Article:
This site uses cookies to improve your experience and to provide services and advertising. By continuing to browse, you agree to the use of cookies described in our Cookies Policy. You may change your settings at any time but this may impact on the functionality of the site. To learn more see our Cookies Policy.
OK
Dublin: 10 °C Friday 15 February, 2019
Advertisement

Enda Kenny: Croke Park Agreement has a lot done, but more to do

The Taoiseach also refused to discuss a possible reshuffle among Fine Gael front benchers.

Enda Kenny at the Fine Gael think-in in Knockranny House Hotel in Westport last night
Enda Kenny at the Fine Gael think-in in Knockranny House Hotel in Westport last night
Image: Eamonn Farrell/Photocall Ireland

TAOISEACH ENDA KENNY has said that the Croke Park Agreement has delivered “substantially” but that it “has got to do more”.

In an interview this morning the Fine Gael leader also refused to rule out the possibility that there would be a cabinet reshuffle in the near future.

Enda Kenny said that the social partnership agreement, which was worked out by the previous government, was “not my deal” but said he believed it had delivered a lot.

He told RTE Radio One’s Morning Ireland:

The Croke Park deal to date has delivered substantially in terms of cooperation, in terms of lack of industrial unrest, reduction of public servant numbers, and pay, and so on. But it has got to do more.

And in order for Croke Park to deliver, I want to see it implemented in full. And that means that we accelerate the pace of implementation.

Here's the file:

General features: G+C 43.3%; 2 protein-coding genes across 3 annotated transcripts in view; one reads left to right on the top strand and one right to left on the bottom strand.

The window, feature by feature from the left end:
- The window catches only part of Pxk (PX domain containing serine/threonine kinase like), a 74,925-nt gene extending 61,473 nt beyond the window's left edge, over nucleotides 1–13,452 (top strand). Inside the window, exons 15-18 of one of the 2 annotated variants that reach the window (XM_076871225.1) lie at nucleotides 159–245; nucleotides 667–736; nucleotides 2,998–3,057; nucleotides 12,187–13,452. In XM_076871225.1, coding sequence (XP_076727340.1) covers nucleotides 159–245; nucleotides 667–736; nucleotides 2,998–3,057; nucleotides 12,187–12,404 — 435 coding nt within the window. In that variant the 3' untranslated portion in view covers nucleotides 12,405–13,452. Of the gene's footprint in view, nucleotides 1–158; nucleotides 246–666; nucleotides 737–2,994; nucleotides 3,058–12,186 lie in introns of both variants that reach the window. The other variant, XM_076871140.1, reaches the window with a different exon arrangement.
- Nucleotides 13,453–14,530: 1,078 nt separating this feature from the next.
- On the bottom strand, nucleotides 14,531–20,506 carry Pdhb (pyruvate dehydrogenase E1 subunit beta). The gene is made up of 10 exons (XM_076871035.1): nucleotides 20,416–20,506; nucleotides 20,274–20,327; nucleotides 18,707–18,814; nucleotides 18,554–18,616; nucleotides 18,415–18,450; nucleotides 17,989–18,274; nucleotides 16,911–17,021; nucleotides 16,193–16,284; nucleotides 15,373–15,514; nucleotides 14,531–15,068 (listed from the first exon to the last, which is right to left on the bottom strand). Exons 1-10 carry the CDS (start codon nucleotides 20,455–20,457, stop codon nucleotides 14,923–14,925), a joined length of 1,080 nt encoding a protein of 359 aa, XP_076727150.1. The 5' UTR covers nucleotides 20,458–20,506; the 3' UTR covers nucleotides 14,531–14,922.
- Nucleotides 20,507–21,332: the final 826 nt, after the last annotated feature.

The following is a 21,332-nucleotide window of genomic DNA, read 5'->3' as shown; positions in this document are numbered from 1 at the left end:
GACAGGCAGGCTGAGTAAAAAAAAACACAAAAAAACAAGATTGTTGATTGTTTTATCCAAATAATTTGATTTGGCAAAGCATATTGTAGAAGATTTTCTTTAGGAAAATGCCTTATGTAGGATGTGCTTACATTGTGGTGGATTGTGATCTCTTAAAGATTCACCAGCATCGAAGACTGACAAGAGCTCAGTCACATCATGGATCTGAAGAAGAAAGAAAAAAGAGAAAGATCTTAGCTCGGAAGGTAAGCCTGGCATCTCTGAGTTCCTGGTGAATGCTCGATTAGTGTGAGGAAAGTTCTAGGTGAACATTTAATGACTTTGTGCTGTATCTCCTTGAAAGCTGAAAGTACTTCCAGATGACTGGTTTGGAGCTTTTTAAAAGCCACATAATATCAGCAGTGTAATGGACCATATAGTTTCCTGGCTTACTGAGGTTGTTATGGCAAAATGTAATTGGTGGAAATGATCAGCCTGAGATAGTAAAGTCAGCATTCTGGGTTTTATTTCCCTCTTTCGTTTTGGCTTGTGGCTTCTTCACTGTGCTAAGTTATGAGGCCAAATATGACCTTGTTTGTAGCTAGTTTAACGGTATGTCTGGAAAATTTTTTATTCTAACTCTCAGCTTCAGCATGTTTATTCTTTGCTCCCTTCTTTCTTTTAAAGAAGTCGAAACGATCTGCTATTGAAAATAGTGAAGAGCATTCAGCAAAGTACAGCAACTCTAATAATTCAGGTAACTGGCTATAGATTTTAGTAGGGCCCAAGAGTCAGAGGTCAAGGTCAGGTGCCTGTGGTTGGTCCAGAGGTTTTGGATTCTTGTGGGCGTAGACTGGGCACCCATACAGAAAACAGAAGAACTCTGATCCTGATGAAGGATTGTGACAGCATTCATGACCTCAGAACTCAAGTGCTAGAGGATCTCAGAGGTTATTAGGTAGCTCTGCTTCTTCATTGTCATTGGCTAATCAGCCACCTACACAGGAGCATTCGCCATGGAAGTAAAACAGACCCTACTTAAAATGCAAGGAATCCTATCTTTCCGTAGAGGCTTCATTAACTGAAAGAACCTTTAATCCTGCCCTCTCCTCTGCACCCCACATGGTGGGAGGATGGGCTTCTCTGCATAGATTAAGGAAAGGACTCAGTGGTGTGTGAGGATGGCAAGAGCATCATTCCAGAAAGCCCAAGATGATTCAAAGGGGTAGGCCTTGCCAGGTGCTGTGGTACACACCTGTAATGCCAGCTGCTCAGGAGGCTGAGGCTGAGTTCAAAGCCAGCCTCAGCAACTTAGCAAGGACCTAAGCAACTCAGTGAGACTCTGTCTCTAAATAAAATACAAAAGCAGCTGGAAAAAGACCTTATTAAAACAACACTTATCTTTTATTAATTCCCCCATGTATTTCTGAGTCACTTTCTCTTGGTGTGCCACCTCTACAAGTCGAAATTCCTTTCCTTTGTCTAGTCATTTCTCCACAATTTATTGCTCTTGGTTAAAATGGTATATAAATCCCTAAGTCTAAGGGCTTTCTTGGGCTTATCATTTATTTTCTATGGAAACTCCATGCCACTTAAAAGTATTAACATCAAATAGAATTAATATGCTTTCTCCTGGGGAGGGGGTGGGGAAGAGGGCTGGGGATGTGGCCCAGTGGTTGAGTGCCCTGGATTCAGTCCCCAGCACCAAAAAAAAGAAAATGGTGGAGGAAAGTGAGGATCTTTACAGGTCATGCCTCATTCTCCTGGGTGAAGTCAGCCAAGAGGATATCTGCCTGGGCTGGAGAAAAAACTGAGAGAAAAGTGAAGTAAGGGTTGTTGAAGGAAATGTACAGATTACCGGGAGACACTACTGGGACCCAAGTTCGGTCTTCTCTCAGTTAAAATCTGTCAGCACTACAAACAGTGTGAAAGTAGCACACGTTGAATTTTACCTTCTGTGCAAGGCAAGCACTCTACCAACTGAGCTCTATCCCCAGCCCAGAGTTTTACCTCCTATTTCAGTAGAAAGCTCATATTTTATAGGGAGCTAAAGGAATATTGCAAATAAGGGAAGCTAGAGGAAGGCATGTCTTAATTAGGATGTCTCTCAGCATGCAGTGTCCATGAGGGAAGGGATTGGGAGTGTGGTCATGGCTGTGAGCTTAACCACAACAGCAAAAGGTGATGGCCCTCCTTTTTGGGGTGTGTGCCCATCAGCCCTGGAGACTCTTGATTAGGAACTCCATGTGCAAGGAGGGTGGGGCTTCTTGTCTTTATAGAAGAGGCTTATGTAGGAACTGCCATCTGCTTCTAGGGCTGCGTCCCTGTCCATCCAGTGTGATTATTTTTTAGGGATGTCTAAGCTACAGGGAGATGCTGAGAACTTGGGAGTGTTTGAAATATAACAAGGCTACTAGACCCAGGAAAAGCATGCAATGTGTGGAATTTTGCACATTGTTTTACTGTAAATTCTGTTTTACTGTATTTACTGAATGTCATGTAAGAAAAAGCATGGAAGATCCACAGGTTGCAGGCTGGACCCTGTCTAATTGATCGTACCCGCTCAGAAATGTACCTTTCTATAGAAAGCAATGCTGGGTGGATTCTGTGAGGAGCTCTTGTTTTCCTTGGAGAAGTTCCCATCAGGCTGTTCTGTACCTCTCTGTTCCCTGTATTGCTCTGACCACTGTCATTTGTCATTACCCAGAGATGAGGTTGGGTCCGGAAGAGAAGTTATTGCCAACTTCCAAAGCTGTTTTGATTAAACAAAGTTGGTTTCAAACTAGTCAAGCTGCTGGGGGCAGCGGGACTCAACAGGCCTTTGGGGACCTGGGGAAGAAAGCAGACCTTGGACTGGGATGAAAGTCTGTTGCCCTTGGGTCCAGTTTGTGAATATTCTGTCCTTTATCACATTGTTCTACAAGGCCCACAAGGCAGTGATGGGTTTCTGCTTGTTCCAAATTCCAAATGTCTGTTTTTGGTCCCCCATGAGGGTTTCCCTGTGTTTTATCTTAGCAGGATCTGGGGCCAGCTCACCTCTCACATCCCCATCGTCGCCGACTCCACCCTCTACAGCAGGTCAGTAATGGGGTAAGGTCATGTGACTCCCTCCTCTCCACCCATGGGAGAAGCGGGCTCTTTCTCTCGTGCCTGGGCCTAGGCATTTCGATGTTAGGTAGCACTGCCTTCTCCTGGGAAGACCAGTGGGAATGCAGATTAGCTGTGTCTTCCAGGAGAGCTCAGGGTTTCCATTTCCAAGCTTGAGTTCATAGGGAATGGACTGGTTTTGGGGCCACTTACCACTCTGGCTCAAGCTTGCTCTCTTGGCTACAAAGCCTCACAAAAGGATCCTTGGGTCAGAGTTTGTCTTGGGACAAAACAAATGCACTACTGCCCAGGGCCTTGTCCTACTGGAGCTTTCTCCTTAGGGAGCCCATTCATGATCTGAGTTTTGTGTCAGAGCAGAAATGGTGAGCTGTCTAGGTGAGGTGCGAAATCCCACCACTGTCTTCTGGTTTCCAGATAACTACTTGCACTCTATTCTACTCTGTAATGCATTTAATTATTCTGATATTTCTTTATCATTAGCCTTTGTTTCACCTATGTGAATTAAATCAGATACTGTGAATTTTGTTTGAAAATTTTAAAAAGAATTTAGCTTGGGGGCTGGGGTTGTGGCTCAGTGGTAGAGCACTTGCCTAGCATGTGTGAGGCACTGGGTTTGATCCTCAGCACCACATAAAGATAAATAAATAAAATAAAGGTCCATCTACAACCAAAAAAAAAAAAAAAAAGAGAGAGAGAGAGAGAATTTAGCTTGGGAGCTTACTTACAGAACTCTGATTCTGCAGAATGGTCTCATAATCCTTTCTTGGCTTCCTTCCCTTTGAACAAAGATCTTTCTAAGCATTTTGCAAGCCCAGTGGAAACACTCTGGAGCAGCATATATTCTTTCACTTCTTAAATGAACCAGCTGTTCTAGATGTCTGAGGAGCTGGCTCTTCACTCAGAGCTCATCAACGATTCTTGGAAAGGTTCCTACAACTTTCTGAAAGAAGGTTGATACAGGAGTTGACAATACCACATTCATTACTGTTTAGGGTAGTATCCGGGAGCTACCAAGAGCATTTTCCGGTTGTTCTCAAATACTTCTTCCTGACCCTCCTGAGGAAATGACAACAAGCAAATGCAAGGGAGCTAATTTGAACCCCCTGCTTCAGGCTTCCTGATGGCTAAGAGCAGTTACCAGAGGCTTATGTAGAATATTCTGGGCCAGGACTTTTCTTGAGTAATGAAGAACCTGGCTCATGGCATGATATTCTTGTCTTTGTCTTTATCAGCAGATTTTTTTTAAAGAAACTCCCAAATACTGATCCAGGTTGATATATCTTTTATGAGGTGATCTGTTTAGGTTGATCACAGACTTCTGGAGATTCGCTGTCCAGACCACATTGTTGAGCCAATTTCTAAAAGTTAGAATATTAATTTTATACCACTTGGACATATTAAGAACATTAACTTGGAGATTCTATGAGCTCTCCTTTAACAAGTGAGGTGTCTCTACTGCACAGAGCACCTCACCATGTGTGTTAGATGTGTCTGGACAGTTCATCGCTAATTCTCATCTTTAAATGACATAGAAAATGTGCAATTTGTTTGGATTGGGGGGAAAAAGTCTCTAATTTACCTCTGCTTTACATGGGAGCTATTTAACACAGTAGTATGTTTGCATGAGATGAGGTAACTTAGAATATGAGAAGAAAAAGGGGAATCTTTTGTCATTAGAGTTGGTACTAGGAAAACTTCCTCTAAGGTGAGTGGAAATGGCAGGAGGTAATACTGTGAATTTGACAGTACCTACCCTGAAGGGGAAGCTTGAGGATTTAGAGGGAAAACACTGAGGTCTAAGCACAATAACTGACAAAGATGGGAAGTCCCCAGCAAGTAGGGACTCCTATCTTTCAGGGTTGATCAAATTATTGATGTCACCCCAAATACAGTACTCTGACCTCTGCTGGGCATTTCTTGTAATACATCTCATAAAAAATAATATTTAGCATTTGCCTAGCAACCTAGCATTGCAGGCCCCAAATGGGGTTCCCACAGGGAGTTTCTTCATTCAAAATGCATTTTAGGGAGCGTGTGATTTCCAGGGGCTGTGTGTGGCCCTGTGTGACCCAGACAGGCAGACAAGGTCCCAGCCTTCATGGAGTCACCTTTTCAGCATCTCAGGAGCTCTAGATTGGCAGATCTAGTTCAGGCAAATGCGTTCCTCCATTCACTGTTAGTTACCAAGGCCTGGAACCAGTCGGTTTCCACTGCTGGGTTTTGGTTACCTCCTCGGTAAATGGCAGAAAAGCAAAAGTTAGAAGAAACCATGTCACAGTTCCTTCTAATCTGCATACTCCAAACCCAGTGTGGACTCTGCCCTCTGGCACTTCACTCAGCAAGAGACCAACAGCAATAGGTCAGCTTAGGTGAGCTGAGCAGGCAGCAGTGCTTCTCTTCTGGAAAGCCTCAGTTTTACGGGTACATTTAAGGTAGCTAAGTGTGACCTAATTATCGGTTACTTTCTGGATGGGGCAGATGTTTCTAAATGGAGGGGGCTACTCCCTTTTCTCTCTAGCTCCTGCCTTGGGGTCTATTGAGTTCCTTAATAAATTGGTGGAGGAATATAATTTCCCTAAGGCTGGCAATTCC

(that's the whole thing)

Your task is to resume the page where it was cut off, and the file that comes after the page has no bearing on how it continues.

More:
He reiterated that the Croke Park Agreement would be honoured in full.

The Taoiseach also refused to rule out a possible reshuffle of the front bench in the near future.

“That’s a matter for consideration by the Taoiseach in due course,” he said.

He had joked yesterday as parliamentarians went to climb Croagh Patrick that any Cabinet member who took longer than one hour and three quarters to climb the mountain would face losing their role in a reshuffle.

He also refused to discuss coalition tensions with the Labour party or the government’s u-turn on cuts to the health service by Minister James Reilly, saying he would not discuss the performance of an individual minister.

Criticism

His comments have been criticised by Fianna Fáil leader Micheál Martin who said that the Taoiseach was misleading people in a bid to score political points.

Martin challenged the Taoiseach to explain his comments that Ireland’s corporation tax policy was unclear and under threat when the coalition government came into office.

“In his interview, while struggling to think of examples of what his Government has achieved, he claimed that before he became Taoiseach there was uncertainty and confusion in the international investment community about Ireland’s corporation tax,” Martin said.

“For the Taoiseach to completely ignore the facts and make a false claim that there was any question mark over the country’s position before Feburary 2011, raises yet more questions”.

He added:

Absolute certainty in relation to the country’s corporation tax policy has been a rock solid cornerstone of Ireland’s industrial development strategy for the last two decades. For the vast bulk of that time, it also enjoyed rock solid support from all the main political parties in the country. It is unfortunate that the Taoiseach would choose to put that to one side this morning in an effort to score a political point.

Read: Property tax will only apply for half of 2013 – Hayes >

Read: IMF: We want property tax of 0.5 per cent. Noonan: Nope, not happening >

  • Share on Facebook
  • Email this article
  •  

Read next:

COMMENTS (61)

This is YOUR comments community. Stay civil, stay constructive, stay on topic. Please familiarise yourself with our comments policy here before taking part.
write a comment

    Leave a commentcancel

     

    Trending Tags